“Will you feel safer in a stab vest?” I was asked as I sat in a busy patrol station in Harold Hill with a constant chatter on police radio about incidents that were all too real - from missing kids to suspicious deaths.  

Soon enough I was geared with a police radio of my own attached to the vest, ready to hit the road with officers in a police van like it was something out of a movie.

Being a reporter, I had written about crimes from the comfort of my work desk.

But a response policing week held by the Met Police gave me a chance to ride along with officers who are on the frontline attending emergency calls in east London.

Det Supt Michael Dougall, who has been an officer for more than 27 years, explained how hectic a shift can get.

“It is always a very varied day," he said. "The response officers don’t know what they are going to deal with. The objective is to make the communities feel safe and respond to any crime and disorder.

“Across the Met we get about 10,000 calls a day and we have to prioritise these calls.

“We have noticed a spike in calls in recent weeks especially since it is summer and people are more out and about.”

Romford Recorder: Detective Superintendent Michael Dougall Detective Superintendent Michael Dougall (Image: Riddhi Kachhela)

I next saw a lengthy list of reported incidents, as new cases kept popping up on their system.

Duty officer Kevin Reece, 55, would constantly skim through it, to “risk assess” the level of emergency so the right resources can be allocated for each job.

Read More: Met Police makes arrests after Hornchurch cocaine seizure

He revealed certain trends they regularly observe: “On Fridays and Saturdays, there’s a lot of missing children complaints as kids go out with their friends and don’t want to come back home within curfew time.

“There could even be an elderly person escaped from hospital," he added. "So the longer they stay missing, our risk factor increases."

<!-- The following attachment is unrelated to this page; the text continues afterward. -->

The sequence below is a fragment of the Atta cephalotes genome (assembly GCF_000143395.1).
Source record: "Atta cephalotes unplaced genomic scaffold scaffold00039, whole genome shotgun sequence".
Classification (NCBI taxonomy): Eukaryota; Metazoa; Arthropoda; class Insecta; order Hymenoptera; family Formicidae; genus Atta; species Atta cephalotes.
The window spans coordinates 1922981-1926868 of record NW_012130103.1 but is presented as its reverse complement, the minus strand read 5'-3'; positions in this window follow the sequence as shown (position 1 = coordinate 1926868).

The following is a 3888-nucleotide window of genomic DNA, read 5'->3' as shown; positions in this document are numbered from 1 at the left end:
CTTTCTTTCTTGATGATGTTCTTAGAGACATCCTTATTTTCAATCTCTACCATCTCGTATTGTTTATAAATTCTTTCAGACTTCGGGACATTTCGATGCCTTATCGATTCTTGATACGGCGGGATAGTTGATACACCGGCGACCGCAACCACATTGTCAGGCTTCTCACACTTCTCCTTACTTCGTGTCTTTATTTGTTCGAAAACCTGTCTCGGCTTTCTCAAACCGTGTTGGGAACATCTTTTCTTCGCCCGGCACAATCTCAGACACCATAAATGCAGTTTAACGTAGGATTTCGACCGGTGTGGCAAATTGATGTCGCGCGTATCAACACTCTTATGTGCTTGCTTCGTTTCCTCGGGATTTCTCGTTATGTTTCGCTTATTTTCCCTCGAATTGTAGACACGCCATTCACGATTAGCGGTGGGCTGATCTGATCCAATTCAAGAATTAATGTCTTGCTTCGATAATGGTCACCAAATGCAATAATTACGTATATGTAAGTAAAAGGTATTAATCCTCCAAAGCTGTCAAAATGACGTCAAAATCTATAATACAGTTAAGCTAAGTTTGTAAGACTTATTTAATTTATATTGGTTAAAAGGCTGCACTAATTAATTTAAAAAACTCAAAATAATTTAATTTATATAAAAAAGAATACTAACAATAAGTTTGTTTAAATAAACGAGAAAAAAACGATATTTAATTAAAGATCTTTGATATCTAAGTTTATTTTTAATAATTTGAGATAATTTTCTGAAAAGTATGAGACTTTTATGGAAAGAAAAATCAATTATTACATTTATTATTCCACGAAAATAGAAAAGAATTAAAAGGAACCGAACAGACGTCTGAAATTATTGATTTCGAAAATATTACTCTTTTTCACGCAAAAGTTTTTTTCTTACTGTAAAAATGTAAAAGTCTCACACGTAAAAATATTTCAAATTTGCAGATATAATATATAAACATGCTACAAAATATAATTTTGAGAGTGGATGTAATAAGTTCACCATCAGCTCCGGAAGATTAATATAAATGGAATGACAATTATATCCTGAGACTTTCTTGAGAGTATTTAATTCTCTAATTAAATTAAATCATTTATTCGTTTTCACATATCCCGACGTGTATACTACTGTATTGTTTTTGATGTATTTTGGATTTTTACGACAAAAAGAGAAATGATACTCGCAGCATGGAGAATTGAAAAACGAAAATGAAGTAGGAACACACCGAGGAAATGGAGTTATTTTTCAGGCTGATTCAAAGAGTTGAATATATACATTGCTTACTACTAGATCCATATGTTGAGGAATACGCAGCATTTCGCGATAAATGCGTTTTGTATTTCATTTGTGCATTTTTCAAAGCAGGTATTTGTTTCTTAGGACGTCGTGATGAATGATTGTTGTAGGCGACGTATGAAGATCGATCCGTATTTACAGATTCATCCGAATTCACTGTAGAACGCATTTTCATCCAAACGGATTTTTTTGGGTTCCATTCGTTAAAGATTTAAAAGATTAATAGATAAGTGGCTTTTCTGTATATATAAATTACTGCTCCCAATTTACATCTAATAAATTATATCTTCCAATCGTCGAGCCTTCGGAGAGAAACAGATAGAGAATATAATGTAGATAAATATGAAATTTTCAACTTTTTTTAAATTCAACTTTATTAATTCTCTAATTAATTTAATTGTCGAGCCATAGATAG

Domestic-related calls, he said, is the biggest category of reports they receive.

Protestors like Just Stop Oil activists and events like football matches take up a chunk of their resources further, he said, adding to their pressures of policing everyday crimes.

PC ‘Taff’ Edwards, a schools officer I was soon to head on patrol with, came up with a quick metaphor for their resource.

“It’s a bit like having a single bed duvet for a king-sized bed. And everyone is jostling for a part of that duvet.”

A lot of the officers in front line police, he claimed, can be very young and are faced with “life and death decisions”.

He added: “If we make a mistake or get it wrong, other clever people like barristers and solicitors get weeks and months to pour over a decision that was made in a split second. But that’s what we get paid for.”

With that insight, we set out on patrol - first making our way to an incident involving a “violent woman” in a Tesco.

Romford Recorder: PC Edwards and PC GoodrichPC Edwards and PC Goodrich (Image: Riddhi Kachhela)

PC Ian Goodrich, 38, from Ilford police station, accompanied us on the day guiding the journey.

The urgency was nerve-wracking, and the constant buzz on radio announcing the details of other reported crimes added to the tension.

On arrival, the officers quickly traced the woman who we found out had stolen some beauty products.

She hurled abuse at them, and had to be handcuffed briefly. Keeping their cool, they eventually escorted her off the premises.

PC Edwards, relieved with the resolution, said the woman could have been arrested for abusing police officers but it’s the kind of call they have to take.